The Conservatives entered government in 2010 on a manifesto pledge to reduce government bureaucracy and restore decision-making power to the people. Indeed the word they used was ‘localism’ which was evidently a repackaged way of calling for more decentralised government. And I’m here to say that I actually agree. I think that power should be returned to the people and a good thing to do would be to massively decentralise power away from Westminster. A good place to start would be the government departments who oversee devolved administrations.
Yesterday SNP MP Margaret Ferrier publicly asked why the Scotland Office’s has increased by 20% over the past five years despite more decision-making powers being devolved to Holyrood. She said: “With more powers transferring to the Scottish government, as (Scottish Secretary) David Mundell so enjoys telling us, it would be interesting to hear his explanation for why his department requires such an enormous increase in its budget”. This prompted an office response from the government: “It is right we are resourced for the challenges in 2017 as we continue to deliver the remaining powers as well as making sure we get the best deal for Scotland and the whole of the UK as we leave the EU”. I find this deeply unsatisfying.
Although the Scotland Office budget has been cut in recent years, the net increase since 2012/13 is 19.9%. Given that in 2012/13 the Scotland Office’s budget was £8 million, a 19.9% rise amounts to a net increase of around £1.6 million. I argue that this is completely unjustified and the solution is less funding. Scotland has a devolved administration and because the Scottish government is capable of doing all the jobs the Whitehall-based Scotland Office, I suggest that this government department be axed and all its responsibilities be transferred to Holyrood.
By abolishing the Scotland Office the UK taxpayer would save around £9.6 million per year, thus reducing the cost of government and pushing power back towards the people. There would probably be new costs in Holyrood because the running costs of the Scottish government would increase but I don’t believe this would equate to more than the £9.6 million saved by axing the Scotland Office.
The Tories should love this idea, but they don’t because they use the Scotland Office to pump out propaganda to anger English people. If Scotland was essentially autonomous the Tories wouldn’t have a dedicated government department to portray Scotland as constantly kicking up a fuss or being undeserving of state funding.
However I would go even further. By the Tories own announcement, they love localism and hate bureaucracy. This being the case I suggest doing exactly the same for Wales and Northern Ireland.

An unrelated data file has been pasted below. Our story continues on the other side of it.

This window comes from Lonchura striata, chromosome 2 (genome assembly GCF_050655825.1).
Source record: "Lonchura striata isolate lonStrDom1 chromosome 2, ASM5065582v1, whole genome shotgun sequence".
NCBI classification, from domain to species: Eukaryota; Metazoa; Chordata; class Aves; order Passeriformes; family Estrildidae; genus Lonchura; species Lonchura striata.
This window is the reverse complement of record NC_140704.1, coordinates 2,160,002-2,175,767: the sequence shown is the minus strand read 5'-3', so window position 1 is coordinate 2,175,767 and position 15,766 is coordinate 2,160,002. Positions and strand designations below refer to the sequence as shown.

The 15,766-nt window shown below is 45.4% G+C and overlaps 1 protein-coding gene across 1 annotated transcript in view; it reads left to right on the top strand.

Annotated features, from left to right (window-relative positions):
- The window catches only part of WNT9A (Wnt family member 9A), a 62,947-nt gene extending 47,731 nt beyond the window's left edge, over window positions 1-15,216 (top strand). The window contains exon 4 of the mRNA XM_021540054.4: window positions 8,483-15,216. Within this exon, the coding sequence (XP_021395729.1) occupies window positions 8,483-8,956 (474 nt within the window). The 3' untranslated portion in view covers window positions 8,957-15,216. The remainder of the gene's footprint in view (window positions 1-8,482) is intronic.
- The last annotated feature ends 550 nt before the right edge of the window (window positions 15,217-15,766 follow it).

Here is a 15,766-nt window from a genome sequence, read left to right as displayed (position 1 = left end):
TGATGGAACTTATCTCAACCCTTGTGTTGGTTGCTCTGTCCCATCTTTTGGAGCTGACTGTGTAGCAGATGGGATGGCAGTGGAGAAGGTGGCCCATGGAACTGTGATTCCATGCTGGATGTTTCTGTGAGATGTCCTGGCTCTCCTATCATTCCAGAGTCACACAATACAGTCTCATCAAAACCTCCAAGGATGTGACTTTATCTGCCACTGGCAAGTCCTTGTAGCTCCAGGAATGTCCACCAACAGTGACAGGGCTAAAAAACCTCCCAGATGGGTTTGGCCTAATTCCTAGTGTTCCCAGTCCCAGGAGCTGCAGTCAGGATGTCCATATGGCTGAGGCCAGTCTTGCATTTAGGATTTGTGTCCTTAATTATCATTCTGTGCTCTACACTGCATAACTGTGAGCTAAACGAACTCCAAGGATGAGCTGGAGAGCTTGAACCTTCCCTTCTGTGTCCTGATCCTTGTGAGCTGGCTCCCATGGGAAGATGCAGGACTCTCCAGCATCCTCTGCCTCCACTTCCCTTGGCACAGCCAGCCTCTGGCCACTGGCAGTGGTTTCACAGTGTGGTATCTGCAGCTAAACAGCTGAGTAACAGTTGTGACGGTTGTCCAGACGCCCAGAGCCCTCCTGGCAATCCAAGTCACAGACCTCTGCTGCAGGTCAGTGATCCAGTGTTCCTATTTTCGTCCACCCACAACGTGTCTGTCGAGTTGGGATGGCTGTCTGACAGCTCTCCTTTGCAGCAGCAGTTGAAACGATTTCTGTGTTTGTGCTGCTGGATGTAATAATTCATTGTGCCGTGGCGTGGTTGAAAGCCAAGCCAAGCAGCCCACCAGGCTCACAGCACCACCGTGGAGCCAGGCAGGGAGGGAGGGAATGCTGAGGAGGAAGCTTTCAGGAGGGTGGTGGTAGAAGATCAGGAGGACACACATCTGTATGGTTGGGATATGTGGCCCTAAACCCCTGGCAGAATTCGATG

The Wales Office’s budget is currently £4 million rising to £5 million in 2018/19. By devolving all the responsibilities of the Welsh Office to the Welsh Assembly, the taxpayer would save money. Even if some of this money was reallocated to hire staff in Cardiff, government buildings in London could be sold off and the taxpayer would still be better off. The remaining money saved could be invested in Welsh capital projects or used to increase things like energy efficiency, which would save more money for the government in future.
Northern Ireland is more difficult both legally, because of the implications of devolution in relation to the Good Friday Agreement, and politically, as the DUP would probably seek to veto such a move. For Northern Ireland I would do a two step process. Firstly, I would seek to transfer as many powers to Stormont as possible whilst retaining the Northern Ireland Office to oversee the progress of such a move. The second step would be to establish a governmental organisation in Belfast under control of the Northern Irish Civil Service to take on the remaining responsibilities of the Northern Ireland Office (NIO).
This process would be slower than for Wales or Scotland, but I don’t think that should mean that the idea should be abandoned. According to the 2015 Spending Review, the NIO budget is £19 million but this shall rise to £21 million in 2019/20. Imagine if this money was reallocated to invest in job creation in Northern Ireland. Huge parts Northern Ireland would be transformed and the resultant tax revenues would make the Exchequer in London would be much richer.
The devolved administrations allow for the UK government to cut back and reallocate funding away from London. The money saved from axing these departments could be used to make the government more financially efficient and to stimulate the economies of Wales, Scotland, and Northern Ireland. The Tories, however, will not agree with their own buzzwords because doing so would no longer put them in control. If the Tories did enact this policy they would no longer be as important to people’s everyday lives and left-wing parties like Labour and the SNP would have more political influence. Despite all the talk from the Tories they will not abolish these departments, even though it would have a positive impact on the areas the departments are supposed to consider.